consists in their application to the government of the heart and life, and to the due cultivation of the purest and best affections—of love to man, and love to God.
Dr. Foster was succeeded in his charge at Barbican by the Rev. Charles Bulkley, a gentleman of great learning, and known by several valuable works, few of which, however, have attracted as much notice from the public as their intrinsic merit deserves.
He was a descendant of the celebrated Matthew Henry, and was educated by Doddridge; but shortly afterwards connected himself with the General Baptists.
When Foster retired from the evening lectureship at the Old Jewry, Mr. Bulkley conducted it for several years to a crowded audience; but circumstances did not favour his continuance of it for any length of time.
One of this writer's most remarkable productions is a vindication of Lord Shaftesbury on the subject of Ridicule considered as a Test of Truth; the design of which is to prove that the noble author meant noth
d his adherents should remain so long concealed, or escape the observation and censure of those among their countrymen whose prejudices were so strong, and whose hostility was so much excited by any thing which tended to infringe on their rigid notions of their exclusive privileges.
The distinction on which he lays so much stress between two supposed different classes of proselytes is at least dubious; though it is also assumed by many other eminent and learned writers.
But Lardner, and Doddridge in the notes to his Expositor, seem to have done much to shew that it is alto-,gether imaginary, and that the name was given to none but such as complied in all points with the requisitions of the Mosaic law, and thus became, to all intents and purposes, Jews.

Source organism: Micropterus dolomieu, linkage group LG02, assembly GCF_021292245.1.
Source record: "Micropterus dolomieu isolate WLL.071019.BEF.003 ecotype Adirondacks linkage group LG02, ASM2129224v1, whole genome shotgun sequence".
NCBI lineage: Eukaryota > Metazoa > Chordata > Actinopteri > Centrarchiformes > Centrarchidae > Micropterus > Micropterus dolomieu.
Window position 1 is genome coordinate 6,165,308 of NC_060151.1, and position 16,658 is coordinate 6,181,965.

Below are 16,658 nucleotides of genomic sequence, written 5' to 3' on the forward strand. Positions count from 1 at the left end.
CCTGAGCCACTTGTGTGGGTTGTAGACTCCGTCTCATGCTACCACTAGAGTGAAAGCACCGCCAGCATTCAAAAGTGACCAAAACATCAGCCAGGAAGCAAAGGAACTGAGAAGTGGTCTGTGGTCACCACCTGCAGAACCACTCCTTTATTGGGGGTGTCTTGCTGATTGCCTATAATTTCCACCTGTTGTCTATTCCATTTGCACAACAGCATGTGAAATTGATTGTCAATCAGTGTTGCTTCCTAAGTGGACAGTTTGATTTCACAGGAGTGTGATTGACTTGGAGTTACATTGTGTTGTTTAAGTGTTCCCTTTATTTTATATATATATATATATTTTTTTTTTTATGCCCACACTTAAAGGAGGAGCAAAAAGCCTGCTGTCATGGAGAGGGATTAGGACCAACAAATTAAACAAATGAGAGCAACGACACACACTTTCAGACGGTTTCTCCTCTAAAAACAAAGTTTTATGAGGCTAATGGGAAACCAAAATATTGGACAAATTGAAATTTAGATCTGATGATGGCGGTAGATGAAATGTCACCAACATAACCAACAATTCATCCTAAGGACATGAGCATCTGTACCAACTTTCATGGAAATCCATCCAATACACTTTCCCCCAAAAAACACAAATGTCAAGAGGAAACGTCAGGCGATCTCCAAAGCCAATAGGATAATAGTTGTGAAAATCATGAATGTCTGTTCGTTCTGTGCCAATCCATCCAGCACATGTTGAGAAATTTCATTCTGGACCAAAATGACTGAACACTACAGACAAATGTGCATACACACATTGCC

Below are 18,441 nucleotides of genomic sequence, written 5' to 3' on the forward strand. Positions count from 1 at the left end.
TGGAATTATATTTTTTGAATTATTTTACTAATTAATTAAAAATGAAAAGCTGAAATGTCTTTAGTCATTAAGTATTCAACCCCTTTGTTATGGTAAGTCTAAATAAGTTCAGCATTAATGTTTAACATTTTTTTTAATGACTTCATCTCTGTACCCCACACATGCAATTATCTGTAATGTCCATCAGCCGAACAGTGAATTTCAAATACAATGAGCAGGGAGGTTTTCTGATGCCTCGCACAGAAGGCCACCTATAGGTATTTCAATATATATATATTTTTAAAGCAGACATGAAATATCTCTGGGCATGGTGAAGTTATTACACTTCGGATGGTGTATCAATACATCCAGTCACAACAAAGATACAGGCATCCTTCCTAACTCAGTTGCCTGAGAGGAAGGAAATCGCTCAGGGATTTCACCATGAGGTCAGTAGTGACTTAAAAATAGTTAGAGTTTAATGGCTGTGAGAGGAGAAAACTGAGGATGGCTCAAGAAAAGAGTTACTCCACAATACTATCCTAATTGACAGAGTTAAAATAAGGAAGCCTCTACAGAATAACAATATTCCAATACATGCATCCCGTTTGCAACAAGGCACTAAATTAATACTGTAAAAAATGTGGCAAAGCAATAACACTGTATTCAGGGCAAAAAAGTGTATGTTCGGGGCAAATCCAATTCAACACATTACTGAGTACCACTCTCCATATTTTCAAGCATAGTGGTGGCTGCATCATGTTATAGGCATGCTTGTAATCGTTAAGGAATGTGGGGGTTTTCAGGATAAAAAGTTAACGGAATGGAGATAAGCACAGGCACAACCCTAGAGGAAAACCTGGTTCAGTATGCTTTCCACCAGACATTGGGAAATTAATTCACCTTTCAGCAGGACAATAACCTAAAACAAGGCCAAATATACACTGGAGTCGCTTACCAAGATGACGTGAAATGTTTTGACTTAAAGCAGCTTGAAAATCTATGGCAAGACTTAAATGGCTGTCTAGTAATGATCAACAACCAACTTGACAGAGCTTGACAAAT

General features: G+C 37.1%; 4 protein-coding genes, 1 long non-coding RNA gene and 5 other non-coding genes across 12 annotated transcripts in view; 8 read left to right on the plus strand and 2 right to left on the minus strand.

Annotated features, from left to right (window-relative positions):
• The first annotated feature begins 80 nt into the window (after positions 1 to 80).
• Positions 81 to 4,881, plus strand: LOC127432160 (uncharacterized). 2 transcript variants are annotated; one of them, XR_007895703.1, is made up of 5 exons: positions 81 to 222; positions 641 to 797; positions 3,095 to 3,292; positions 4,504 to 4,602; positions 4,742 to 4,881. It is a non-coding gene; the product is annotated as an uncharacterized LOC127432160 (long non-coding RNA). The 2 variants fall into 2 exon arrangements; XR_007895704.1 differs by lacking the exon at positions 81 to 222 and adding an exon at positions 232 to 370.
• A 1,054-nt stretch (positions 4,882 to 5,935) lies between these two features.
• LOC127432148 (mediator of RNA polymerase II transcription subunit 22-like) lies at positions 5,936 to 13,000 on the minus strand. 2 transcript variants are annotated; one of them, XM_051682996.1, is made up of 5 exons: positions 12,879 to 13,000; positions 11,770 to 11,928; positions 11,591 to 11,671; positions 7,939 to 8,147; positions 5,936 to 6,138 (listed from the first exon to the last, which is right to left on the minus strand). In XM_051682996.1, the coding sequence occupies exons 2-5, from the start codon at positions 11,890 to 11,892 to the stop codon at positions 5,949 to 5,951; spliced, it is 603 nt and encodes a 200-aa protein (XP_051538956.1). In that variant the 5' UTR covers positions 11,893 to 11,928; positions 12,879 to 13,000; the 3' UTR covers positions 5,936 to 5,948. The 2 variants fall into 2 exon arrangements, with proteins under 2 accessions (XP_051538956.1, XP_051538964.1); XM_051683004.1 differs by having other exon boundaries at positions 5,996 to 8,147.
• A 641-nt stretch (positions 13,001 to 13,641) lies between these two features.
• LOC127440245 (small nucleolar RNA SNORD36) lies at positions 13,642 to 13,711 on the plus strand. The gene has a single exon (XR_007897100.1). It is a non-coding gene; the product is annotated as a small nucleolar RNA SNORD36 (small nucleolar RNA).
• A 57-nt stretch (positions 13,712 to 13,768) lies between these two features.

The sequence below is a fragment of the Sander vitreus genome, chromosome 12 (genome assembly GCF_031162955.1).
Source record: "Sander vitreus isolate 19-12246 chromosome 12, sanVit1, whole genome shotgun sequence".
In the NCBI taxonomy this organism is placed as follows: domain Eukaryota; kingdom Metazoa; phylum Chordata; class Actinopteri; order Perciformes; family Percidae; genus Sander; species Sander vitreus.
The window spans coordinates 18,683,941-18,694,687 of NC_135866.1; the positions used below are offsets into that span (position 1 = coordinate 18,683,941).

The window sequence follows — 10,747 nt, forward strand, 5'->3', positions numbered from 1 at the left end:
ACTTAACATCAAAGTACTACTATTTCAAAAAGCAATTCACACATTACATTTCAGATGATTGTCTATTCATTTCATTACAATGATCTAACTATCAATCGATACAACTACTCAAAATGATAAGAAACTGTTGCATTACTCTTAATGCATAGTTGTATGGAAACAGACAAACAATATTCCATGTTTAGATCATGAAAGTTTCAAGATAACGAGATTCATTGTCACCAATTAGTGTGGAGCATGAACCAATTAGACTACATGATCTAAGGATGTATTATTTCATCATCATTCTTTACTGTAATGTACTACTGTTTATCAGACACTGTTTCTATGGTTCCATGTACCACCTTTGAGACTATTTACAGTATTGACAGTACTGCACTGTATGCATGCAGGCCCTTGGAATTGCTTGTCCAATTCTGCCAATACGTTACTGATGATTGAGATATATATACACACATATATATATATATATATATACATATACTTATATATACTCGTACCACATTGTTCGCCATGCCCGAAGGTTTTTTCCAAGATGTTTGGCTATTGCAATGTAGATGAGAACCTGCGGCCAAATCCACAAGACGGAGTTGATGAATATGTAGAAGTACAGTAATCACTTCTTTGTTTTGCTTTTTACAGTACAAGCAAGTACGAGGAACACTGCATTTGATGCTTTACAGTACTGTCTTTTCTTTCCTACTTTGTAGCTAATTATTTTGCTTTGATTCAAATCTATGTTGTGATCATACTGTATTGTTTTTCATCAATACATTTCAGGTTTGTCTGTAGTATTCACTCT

Lord Barrington's Essay on the Gifts of the Spirit shews much ingenuity and research, and a careful examination of all the passages which could by any means throw light on this very obscure inquiry.
He takes great pains to explai
still exposed to annoyance and vexation, and harassing processes were occasionally commenced in the ecclesiastical courts against those who presided over theological seminaries.
The last attempt of this kind occurred in 1732, in the case of Dr. Doddridge, which was happily checked by the prompt and effectual personal interference of George II.
It were greatly to be wished, that the promoters of academical education among the Dissenters had been at all times solicitous to guard against the enlightened principle.
Some few of the academies established, partially at least, under the auspices of other sects, have, it is true, for awhile, and to a certain extent, followed the same plan.
Among these honourable exceptions was that of Doddridge, at Northampton, and its successor at Daventry, under the conduct of Ashworth, Robins, and Belsham.
But it is certainly not a little remarkable, that there is scarcely an instance of this kind which has not occasioned a considerable falling aw
een the early patron, adviser, and friend of Doddridge; to whom, in the sermon preached on occasionrved in the following extract of a letter to Doddridge on occasion of a remarkable outbreak of bigotive notions.
Biographia Britannica, art. Doddridge.
Mr. Samuel Clark, son of Dr. Clark, wasremarkable indication of the liberal turn of Doddridge's truly Christian and candid mind; for he co
It appears, however, that the majority of Dr. Doddridge's congregation were of a higher-toned orthan account of them.
How far the plan of Dr. Doddridge's lectures was particularly favourable to nded the publication of the first edition of Doddridge's Lectures,
Dr. John Aikin, first classi distinguished.
In 1732 he was removed to Dr. Doddridge's academy at Northampton, but probably notministry.
After finishing his course with Dr. Doddridge, he completed with distinction an extensiv assistant to his former friend and tutor, Dr. Doddridge; agreeably to the practice which that emin[3 more...]